Russia-Ukraine war: Nigeria ready to step in as alternative gas supplier to Europe, says Sylva

BY Wasilat Azeez


Timipre Sylva, minister of state for petroleum resources, says Nigeria is ready to offer its services as an alternative gas supplier to Europe.

He urged the European Union (EU) to increase investments in gas and hydrocarbons in Nigeria to be able to meet the bloc’s energy needs.

NAN reports that Sylva spoke when he received a delegation led by Samuela Isopi, EU’s ambassador to Nigeria and ECOWAS.

The minister’s call comes on the heels of the festering war between Ukraine and Russia, which threatens gas supply to European countries.


Russia currently supplies about 30 to 40 percent of the EU’s gas needs.

According to a statement issued on Saturday by Horatius Egua, his senior adviser on media and communications, Sylva asked the EU to encourage its oil and gas companies such as Shell, Eni, and Total Energies to scale up investments in the Nigerian gas sector.

“One of the things we warned against earlier was the speed with which the EU was taking away investments in fossil fuels,” he was quoted as saying.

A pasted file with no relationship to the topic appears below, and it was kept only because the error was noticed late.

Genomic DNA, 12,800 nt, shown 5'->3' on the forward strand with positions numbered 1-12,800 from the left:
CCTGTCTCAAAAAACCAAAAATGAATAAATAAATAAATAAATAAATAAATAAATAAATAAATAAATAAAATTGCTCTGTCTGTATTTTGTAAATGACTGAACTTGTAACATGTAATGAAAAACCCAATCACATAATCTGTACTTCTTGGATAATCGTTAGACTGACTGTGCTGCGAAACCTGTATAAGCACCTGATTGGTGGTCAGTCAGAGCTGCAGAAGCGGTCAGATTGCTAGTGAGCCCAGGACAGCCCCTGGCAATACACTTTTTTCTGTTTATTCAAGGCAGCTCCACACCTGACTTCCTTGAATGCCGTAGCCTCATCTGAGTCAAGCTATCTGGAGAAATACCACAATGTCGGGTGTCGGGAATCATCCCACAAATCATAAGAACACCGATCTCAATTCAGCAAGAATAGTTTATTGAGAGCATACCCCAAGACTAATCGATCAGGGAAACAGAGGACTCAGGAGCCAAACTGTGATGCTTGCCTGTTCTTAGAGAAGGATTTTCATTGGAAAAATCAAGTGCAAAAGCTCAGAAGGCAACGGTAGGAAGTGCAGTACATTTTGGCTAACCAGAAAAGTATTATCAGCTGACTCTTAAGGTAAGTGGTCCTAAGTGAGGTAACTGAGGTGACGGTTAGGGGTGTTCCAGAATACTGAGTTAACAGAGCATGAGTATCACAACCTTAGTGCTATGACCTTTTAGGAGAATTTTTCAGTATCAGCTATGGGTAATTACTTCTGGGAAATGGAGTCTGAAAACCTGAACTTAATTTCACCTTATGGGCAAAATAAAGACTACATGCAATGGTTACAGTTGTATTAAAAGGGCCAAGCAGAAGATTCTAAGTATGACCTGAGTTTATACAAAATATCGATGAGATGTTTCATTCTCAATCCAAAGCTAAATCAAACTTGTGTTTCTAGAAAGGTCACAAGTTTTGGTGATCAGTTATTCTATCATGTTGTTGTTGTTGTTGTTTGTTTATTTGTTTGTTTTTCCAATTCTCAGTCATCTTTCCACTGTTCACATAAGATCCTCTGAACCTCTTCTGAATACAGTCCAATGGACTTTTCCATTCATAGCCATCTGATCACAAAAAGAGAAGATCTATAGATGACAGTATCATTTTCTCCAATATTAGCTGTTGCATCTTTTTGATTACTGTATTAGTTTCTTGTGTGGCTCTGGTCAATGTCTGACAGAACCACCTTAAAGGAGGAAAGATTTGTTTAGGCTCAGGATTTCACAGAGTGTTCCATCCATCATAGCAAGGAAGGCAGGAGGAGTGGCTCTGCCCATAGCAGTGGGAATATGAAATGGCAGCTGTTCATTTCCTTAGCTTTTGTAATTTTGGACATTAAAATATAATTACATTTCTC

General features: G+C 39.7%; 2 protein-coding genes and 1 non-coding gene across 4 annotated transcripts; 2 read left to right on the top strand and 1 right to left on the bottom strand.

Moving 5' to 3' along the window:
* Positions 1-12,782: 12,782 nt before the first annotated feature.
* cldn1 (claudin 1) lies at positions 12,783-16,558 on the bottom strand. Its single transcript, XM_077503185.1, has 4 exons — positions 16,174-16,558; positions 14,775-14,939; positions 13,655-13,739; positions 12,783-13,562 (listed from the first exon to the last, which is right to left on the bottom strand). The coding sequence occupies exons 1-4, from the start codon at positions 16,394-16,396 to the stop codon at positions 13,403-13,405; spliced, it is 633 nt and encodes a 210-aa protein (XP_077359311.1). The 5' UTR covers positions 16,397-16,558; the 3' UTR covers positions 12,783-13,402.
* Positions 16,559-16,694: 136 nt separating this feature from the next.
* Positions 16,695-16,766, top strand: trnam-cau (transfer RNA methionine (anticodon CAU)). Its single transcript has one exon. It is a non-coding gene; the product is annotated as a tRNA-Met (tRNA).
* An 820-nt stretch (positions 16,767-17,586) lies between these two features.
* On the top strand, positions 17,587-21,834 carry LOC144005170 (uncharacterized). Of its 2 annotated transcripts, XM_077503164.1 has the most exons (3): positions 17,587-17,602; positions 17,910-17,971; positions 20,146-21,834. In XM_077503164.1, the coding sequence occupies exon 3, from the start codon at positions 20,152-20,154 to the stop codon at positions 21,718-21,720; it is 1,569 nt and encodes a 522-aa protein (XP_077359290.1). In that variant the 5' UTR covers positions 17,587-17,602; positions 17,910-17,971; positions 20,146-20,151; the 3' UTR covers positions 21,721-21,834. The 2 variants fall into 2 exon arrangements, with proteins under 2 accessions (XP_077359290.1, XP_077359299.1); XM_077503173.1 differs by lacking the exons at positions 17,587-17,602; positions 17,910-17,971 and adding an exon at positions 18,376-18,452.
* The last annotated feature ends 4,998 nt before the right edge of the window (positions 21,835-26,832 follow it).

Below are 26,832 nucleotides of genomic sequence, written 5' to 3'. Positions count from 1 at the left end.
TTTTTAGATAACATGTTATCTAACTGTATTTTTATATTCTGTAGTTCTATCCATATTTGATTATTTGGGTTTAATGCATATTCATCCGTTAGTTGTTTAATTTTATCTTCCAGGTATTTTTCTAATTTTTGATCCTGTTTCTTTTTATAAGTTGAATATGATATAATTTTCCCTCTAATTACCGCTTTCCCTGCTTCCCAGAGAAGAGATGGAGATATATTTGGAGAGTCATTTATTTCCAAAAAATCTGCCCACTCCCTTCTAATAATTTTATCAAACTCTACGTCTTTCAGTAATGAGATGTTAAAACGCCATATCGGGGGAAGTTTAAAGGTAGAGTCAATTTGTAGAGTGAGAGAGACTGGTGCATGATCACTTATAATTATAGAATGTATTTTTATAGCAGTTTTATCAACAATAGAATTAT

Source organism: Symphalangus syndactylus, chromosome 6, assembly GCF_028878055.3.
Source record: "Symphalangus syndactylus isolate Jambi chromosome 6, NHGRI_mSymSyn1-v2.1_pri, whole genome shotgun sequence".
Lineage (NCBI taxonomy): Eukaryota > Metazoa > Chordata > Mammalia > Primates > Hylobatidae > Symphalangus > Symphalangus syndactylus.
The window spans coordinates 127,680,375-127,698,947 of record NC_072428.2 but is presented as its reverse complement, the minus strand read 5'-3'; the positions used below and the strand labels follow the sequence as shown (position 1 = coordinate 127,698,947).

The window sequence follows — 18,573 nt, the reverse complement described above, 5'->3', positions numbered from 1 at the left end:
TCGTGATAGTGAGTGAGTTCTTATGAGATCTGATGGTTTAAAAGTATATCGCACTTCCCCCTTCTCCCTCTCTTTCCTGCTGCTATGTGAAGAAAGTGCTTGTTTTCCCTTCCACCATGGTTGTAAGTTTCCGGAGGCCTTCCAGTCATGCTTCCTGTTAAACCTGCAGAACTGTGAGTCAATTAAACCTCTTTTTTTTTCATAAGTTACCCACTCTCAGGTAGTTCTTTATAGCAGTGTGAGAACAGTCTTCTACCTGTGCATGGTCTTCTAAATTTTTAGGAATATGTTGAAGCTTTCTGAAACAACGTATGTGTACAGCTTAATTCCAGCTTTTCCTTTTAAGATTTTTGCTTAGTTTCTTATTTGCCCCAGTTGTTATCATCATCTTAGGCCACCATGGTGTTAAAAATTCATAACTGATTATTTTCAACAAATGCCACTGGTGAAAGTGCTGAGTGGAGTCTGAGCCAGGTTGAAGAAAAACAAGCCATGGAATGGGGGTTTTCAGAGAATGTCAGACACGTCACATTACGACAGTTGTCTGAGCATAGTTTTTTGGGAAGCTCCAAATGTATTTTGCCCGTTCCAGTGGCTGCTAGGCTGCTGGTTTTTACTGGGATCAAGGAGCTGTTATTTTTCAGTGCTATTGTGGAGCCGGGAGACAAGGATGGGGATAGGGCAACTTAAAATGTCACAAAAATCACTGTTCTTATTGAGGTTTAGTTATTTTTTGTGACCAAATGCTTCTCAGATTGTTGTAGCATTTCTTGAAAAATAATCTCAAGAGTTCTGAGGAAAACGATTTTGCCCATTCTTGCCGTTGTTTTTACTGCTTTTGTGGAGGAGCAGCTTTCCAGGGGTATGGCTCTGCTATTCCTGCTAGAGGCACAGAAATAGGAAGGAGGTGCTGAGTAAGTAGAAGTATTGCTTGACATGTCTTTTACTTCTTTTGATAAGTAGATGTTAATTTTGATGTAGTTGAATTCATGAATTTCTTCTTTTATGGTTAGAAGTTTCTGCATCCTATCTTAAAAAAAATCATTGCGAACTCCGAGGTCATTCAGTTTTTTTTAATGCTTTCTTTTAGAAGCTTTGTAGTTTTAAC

“We warned that the speed was faster than they were developing renewable energy. You can see now that what we were warning against is what is happening now.”

He told the delegation that what stunted growth in the development of gas in Nigeria was fresh investments, and called for a change of attitude on the part of the EU if its requests to increase supplies to Europe would be realised.

According to the minister, one of the biggest challenges the sector faces is lack of investments.

“In the last 10 years, over 70 billion dollars worth of investments came to Africa, but sadly less than four billion dollars came to Nigeria,” Sylva said.


“Surprisingly, we are the biggest in Africa. If we cannot attract investments to Nigeria, you know where we are heading.

“You have been our long time friend. As at today, our gas reserve is one of the biggest in the world. We have a proven gas reserve of 206 tcf and if we really focus on gas exploitation we can get up to 600 tcf.

“We are already building gas infrastructure such as the Ajaokuta-Kaduna-Kano (AKK) pipeline project, expected to take gas to Algeria, and the West Africa Gas Pipeline project designed to take gas to Morroco.”

The minister said that due to the Russia-Ukraine war, the EU must have a buffer or an alternative source of gas.


To achieve this, he said a collaboration with Nigeria was paramount.

“We would like to be reliable partners to solve the energy problem in Europe and we can only achieve this by working together,” Sylva said.


“It is only when investment in these areas is increased that Nigeria can meet that obligation.”

In her remarks, Isopi urged Nigeria to take advantage of the opportunity offered by the present crisis to shore up gas supplies to Europe.


She also appealed to Nigeria to step into the gap in the supply chain as an alternative to Russia, adding that the country must not allow the opportunity to pass it by.

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